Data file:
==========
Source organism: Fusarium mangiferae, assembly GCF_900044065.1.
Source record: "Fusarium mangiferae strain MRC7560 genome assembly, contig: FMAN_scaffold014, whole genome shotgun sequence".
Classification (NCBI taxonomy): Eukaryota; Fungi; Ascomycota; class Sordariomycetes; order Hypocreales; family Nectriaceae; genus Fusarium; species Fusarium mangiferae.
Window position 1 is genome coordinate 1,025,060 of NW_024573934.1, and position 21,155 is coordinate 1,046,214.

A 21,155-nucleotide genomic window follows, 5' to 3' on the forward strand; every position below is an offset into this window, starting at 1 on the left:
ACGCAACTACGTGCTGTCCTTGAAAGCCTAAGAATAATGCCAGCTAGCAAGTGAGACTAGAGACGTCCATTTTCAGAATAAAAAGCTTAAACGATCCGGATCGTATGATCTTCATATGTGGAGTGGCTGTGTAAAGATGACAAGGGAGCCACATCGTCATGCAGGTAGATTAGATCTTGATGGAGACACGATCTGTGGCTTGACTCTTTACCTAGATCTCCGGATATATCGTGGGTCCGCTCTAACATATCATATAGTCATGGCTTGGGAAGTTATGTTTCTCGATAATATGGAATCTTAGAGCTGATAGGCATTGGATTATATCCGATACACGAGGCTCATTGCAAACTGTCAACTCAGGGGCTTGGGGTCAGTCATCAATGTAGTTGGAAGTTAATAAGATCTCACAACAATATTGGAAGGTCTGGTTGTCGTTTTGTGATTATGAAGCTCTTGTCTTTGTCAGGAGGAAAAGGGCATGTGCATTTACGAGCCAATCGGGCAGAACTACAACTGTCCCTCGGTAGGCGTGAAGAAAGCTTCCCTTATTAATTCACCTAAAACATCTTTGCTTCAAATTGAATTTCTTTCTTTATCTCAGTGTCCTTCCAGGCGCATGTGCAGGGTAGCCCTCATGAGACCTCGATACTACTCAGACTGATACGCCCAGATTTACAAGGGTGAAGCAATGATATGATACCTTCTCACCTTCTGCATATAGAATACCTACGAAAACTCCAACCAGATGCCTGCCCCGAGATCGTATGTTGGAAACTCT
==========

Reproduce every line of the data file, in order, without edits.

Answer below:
Source organism: Fusarium mangiferae, assembly GCF_900044065.1.
Source record: "Fusarium mangiferae strain MRC7560 genome assembly, contig: FMAN_scaffold014, whole genome shotgun sequence".
Classification (NCBI taxonomy): Eukaryota; Fungi; Ascomycota; class Sordariomycetes; order Hypocreales; family Nectriaceae; genus Fusarium; species Fusarium mangiferae.
Window position 1 is genome coordinate 1,025,060 of NW_024573934.1, and position 21,155 is coordinate 1,046,214.

A 21,155-nucleotide genomic window follows, 5' to 3' on the forward strand; every position below is an offset into this window, starting at 1 on the left:
ACGCAACTACGTGCTGTCCTTGAAAGCCTAAGAATAATGCCAGCTAGCAAGTGAGACTAGAGACGTCCATTTTCAGAATAAAAAGCTTAAACGATCCGGATCGTATGATCTTCATATGTGGAGTGGCTGTGTAAAGATGACAAGGGAGCCACATCGTCATGCAGGTAGATTAGATCTTGATGGAGACACGATCTGTGGCTTGACTCTTTACCTAGATCTCCGGATATATCGTGGGTCCGCTCTAACATATCATATAGTCATGGCTTGGGAAGTTATGTTTCTCGATAATATGGAATCTTAGAGCTGATAGGCATTGGATTATATCCGATACACGAGGCTCATTGCAAACTGTCAACTCAGGGGCTTGGGGTCAGTCATCAATGTAGTTGGAAGTTAATAAGATCTCACAACAATATTGGAAGGTCTGGTTGTCGTTTTGTGATTATGAAGCTCTTGTCTTTGTCAGGAGGAAAAGGGCATGTGCATTTACGAGCCAATCGGGCAGAACTACAACTGTCCCTCGGTAGGCGTGAAGAAAGCTTCCCTTATTAATTCACCTAAAACATCTTTGCTTCAAATTGAATTTCTTTCTTTATCTCAGTGTCCTTCCAGGCGCATGTGCAGGGTAGCCCTCATGAGACCTCGATACTACTCAGACTGATACGCCCAGATTTACAAGGGTGAAGCAATGATATGATACCTTCTCACCTTCTGCATATAGAATACCTACGAAAACTCCAACCAGATGCCTGCCCCGAGATCGTATGTTGGAAACTCT